Einstein by Barry Parker
The Passions of a Scientist

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Synopsis

Einstein continues to captivate, not only for his revolutionary scientific insights but also for his complex personality and personal pursuits. In this unique contribution to the Einstein literature, physicist and acclaimed science writer Barry Parker draws on the great scientist's letters and personal papers to explore the intellectual and emotional passions that motivated both his work and his life.

Parker focuses on five aspects of Einstein's emotional nature that had a profound influence on his life and career. First and foremost was his lifelong passion for learning, not only in the fields of physics but also in mathematics and philosophy. This was manifested early on when he excelled at algebra, and later when he became absorbed with philosophy. Of course in his thinking about time and the nature of light, it was this passion to understand that led to his monumental papers on relativity.
Einstein's "second great love" was classical music, especially the music of Mozart. Parker shows that listening to and playing music (he was an accomplished violinist) were not only recreations for Einstein but also provided stimulation for his scientific creativity.

His relationships with women also greatly influenced him. Parker examines his two marriages, his liaisons with other women, and his distant relationship with his two sons from his first marriage.

Another lifelong passion was his strong antiwar feelings and advocacy for peace. Einstein considered world government the only means to achieve worldwide peace. A chapter is devoted to his efforts to promote the idea of world government.

Finally, Parker considers Einstein's obsession with finding a unified theory of physics to explain all the forces of the universe, and his reluctance to accept the indeterminacy of quantum theory. In the opinion of some colleagues, this was a tragedy, for Einstein isolated himself from the rest of the scientific community during the latter part of his life to pursue a lone quest that remained unfulfilled at his death.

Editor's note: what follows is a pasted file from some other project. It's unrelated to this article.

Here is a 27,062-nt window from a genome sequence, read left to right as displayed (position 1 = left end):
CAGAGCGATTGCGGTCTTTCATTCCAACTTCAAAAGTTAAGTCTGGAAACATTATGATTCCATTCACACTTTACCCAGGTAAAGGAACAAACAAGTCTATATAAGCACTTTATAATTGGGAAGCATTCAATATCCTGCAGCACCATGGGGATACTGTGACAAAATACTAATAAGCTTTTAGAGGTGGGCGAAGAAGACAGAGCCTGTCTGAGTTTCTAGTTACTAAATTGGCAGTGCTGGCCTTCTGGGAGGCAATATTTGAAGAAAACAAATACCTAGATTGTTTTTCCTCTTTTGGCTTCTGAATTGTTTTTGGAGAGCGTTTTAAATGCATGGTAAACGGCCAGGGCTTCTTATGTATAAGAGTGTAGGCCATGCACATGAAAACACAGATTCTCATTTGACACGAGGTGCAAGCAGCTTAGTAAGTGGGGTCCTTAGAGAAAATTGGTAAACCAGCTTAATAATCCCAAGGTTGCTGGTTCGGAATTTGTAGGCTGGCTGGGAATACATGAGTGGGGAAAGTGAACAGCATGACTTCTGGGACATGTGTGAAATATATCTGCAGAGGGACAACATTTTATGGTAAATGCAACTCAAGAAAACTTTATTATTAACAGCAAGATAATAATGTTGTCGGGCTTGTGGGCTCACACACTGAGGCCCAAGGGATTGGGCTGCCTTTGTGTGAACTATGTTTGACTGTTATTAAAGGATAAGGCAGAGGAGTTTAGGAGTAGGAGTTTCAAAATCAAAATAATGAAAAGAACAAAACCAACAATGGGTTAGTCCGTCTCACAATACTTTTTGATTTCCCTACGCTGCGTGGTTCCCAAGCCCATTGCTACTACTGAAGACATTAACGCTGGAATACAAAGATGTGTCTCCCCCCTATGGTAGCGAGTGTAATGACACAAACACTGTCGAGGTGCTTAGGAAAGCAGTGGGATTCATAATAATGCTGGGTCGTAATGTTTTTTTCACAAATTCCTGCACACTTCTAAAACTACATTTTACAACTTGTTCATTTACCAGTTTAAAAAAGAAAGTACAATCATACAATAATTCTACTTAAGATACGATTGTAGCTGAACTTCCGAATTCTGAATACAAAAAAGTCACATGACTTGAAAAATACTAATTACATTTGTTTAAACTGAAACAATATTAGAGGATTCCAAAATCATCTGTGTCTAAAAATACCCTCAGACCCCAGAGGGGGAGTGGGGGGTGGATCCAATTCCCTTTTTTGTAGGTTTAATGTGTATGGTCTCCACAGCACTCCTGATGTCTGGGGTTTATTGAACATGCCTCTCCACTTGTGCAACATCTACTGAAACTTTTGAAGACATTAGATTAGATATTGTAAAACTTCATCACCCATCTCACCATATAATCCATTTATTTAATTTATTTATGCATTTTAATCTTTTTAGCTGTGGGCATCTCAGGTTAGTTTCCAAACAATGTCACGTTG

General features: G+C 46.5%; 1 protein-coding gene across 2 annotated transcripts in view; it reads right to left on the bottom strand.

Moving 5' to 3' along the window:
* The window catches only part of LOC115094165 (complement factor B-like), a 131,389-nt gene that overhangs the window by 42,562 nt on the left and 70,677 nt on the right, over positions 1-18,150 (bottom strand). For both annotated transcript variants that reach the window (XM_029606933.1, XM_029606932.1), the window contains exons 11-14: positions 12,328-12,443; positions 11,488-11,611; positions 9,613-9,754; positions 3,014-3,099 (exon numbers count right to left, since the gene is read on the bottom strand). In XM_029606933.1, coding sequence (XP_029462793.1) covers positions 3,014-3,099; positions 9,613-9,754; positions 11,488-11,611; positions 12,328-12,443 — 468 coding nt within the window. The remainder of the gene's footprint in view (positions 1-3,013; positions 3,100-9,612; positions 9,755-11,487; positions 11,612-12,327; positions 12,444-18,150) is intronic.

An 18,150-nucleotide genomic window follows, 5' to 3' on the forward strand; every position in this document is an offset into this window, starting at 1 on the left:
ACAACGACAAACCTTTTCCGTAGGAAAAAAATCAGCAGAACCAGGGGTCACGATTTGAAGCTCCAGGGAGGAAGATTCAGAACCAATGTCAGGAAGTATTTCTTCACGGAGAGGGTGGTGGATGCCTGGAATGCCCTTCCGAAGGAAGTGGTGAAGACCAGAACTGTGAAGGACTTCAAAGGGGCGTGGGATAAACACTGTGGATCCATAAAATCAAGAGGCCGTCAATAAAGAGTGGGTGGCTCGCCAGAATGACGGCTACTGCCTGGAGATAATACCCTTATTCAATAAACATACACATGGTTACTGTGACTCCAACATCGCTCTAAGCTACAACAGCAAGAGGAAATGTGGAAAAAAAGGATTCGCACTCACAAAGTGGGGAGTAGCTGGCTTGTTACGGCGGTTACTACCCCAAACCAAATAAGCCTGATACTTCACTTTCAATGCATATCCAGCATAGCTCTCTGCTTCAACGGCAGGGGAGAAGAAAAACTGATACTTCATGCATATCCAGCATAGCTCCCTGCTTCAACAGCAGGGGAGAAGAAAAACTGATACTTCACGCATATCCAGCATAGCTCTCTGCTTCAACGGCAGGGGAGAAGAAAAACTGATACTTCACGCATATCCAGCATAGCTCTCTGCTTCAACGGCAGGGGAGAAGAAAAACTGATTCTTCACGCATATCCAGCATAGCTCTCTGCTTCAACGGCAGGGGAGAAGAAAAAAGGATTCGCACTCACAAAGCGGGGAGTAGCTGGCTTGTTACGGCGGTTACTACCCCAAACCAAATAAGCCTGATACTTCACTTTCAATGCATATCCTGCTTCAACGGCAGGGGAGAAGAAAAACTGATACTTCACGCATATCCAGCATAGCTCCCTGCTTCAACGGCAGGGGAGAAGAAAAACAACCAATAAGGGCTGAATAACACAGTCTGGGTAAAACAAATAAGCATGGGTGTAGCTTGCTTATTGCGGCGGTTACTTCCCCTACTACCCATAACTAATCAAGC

This is an original, insightful look at one of the greatest geniuses of all time who did so much to shape our vision of the world.
 

About Barry Parker

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Barry Parker, Ph.D. (Boise, ID), a professor of physics at Idaho State University from 1967 to 1997, is an award-winning science writer and the author of thirteen highly acclaimed books in popular science, including Search for a Supertheory, Alien Life: The Search for Extraterrestrials and Beyond, Einstein: The Passions of a Scientist, Albert Einstein's Vision and Quantum Legacy: The Discovery That Changed Our Universe.
 
Published March 1, 2003 by Prometheus Books. 300 pages
Genres: Biographies & Memoirs, Science & Math. Non-fiction

Unrated Critic Reviews for Einstein

Publishers Weekly

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Prolific science author Parker (Einstein's Brainchild: Relativity Made Relatively Easy!) brings us a well-constructed biography that shows how the great scientist's various passions—for music, learning, peace, women—existed side by side with, and occasionally affected, his work.

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ForeWord Reviews

These results verified Albert Einstein’s General Theory of Relativity, and the chairman of the Royal Society announced that it was “the most important result obtained in connection with the theory of gravity since Newton’s day.” Ironically, the new theory was so mathematically complex that it was...

Aug 16 2000 | Read Full Review of Einstein: The Passions of a S...

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